Public outcry helped gain a temporary ban on coyote and fox penning in Florida in February. Your voice was heard!
The Animal Welfare Institute, Project Coyote and other national and local organizations are working aggressively towards a permanent ban on penning.
Florida’s pens, in which packs of domestic dogs are released on a captive coyote or fox, have been shut down temporarily since February, while FWC staff draft a formal “rule” to regulate the practice. This temporary ban came on the heals of an undercover FWC investigation of penning operations that led to the arrest of 12 people and the issuance of 46 citations for various violations related to penning practices.
Now the FWC is looking to “regulate” the practice through adoption of rules- yet repeat past permit violators demonstrate that this practice cannot be regulated. FWC Chairman Rodney Barreto has publicly stated that he favors shutting down the pens permanently. We agree- and believe this heinous practice should be abolished, not simply regulated.
You can also submit comments directly online (mention your association with Florida-- i.e. you are a resident; you visit Florida often, etc):
Or send a letter directly to the Commissioners at:
Florida Fish and Wildlife Conservation Commission
620 South Meridian Street
Tallahassee, FL 32399-1600
POINTS TO INCLUDE IN YOUR LETTER (remember to include your first and last name and your full address):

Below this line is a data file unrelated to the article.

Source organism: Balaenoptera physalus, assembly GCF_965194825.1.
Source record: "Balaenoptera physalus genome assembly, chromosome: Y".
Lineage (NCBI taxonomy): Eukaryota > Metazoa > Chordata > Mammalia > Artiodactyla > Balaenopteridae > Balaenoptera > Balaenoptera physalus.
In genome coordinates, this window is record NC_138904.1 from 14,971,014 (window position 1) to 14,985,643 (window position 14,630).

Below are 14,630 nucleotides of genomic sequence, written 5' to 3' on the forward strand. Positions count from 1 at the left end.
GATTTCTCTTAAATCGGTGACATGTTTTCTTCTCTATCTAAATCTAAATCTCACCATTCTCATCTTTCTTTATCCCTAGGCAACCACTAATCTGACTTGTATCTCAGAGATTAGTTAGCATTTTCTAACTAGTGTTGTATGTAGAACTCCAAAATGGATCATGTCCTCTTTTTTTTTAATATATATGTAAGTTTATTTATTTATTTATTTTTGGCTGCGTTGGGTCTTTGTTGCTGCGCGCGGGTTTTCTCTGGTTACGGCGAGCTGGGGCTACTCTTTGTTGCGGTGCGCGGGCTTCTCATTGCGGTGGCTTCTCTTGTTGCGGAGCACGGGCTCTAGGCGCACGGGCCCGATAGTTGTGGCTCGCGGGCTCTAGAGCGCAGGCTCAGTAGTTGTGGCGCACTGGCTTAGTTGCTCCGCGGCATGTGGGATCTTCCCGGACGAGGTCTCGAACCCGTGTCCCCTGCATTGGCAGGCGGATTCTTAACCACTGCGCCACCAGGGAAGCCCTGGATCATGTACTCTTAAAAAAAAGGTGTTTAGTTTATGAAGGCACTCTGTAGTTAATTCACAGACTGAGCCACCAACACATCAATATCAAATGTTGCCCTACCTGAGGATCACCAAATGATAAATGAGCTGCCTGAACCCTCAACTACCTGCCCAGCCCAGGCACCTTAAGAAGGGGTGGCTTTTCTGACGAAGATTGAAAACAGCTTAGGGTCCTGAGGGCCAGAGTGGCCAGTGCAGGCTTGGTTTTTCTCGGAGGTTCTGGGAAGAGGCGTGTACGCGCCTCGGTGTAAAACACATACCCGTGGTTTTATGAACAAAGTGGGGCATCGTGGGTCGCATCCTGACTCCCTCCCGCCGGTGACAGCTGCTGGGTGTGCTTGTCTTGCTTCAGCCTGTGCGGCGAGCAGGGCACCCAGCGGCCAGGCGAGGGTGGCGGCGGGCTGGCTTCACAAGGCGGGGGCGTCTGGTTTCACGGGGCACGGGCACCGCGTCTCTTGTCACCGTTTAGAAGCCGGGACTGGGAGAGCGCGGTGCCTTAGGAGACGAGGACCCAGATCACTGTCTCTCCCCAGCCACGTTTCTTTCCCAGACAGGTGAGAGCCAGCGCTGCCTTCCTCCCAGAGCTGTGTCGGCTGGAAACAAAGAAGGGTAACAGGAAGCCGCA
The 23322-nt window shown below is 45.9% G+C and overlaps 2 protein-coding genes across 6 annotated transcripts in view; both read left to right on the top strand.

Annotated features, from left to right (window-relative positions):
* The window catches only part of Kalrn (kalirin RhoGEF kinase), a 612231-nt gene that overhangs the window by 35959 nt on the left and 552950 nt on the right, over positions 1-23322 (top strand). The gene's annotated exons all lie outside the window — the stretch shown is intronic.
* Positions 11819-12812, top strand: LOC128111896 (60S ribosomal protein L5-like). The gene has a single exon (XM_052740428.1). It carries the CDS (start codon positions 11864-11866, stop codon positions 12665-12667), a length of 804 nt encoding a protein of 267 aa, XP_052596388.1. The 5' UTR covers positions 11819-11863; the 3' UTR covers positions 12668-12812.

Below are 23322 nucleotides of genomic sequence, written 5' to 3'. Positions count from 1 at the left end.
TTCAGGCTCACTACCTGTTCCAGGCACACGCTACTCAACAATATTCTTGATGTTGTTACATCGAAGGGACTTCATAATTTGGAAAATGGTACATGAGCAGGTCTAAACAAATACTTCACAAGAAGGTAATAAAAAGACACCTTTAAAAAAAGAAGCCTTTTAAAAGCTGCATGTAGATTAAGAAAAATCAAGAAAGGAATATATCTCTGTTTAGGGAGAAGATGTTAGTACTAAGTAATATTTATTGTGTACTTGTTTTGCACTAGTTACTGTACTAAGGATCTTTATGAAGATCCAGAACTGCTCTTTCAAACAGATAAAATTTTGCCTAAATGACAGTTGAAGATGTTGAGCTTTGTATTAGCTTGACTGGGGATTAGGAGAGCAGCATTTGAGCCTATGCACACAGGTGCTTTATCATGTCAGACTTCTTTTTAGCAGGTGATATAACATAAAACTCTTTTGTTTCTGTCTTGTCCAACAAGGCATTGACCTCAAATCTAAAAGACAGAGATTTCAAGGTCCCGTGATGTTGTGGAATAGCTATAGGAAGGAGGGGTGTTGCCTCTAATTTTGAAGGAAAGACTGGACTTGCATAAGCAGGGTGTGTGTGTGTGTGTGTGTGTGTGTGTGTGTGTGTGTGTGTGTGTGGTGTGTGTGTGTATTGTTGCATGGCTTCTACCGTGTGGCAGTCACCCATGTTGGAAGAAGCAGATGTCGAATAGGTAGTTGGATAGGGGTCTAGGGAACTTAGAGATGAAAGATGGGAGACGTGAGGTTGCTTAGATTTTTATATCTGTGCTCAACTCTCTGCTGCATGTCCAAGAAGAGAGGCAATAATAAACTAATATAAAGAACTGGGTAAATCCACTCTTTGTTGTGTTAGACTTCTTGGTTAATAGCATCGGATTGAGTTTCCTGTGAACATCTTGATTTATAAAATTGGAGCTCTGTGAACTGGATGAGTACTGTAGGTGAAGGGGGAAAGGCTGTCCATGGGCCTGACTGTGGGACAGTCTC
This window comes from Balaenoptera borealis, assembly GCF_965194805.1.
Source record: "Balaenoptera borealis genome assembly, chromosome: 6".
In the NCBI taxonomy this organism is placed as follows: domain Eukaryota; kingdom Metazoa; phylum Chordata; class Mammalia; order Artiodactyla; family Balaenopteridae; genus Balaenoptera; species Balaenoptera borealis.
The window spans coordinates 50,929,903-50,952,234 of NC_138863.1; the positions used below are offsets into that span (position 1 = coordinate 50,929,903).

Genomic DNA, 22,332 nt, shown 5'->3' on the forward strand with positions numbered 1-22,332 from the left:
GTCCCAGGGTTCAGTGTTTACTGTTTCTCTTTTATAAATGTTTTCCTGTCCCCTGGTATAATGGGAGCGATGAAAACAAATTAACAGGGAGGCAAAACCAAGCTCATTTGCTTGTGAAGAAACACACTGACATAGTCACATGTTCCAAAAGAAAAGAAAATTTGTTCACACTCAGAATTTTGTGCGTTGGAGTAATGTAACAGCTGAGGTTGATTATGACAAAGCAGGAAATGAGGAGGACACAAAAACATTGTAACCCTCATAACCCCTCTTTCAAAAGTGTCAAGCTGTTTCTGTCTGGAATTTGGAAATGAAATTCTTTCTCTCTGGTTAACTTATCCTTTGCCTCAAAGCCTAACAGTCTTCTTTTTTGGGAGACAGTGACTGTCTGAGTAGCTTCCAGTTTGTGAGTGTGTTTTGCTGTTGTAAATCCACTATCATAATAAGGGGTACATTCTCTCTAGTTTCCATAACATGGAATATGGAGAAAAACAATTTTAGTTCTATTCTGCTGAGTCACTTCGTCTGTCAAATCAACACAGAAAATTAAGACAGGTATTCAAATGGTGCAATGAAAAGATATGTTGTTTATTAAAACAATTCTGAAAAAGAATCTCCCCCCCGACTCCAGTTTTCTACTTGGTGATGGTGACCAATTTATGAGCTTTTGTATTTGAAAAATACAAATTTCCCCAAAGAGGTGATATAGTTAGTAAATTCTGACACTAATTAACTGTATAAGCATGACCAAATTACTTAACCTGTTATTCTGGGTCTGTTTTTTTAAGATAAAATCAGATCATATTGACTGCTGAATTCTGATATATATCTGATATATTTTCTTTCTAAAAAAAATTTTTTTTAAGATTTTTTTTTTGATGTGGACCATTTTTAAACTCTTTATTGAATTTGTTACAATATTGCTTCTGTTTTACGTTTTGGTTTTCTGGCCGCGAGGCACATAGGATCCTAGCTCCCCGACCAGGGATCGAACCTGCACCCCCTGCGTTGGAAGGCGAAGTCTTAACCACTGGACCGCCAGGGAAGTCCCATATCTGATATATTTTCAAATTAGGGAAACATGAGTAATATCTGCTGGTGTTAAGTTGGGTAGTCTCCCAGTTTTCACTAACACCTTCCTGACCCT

You strongly support a ban on the taking, killing and harassment of coyotes and red foxes for “penning” purposes. Such practices are inhumane, ecologically reckless and counter to sound scientific management;There is nothing “sporting” about setting a pack of dogs into an enclosed pen against a helpless coyote or fox. Most penned coyotes and foxes become “live bait” and are literally torn apart and killed by the dog packs;This practice parallels dog and cock-fighting – activities made illegal in all U.S. states in the last twenty years;The Commission won’t be able to enforce the proposed regulations of this unethical business;Transporting wild animals for penning purposes has directly led to the spread of rabies and other diseases; andCoyote/fox penning reflects badly on Florida where tourism is so important to the economy.
For more information see:
FWC shuts down Florida fox pens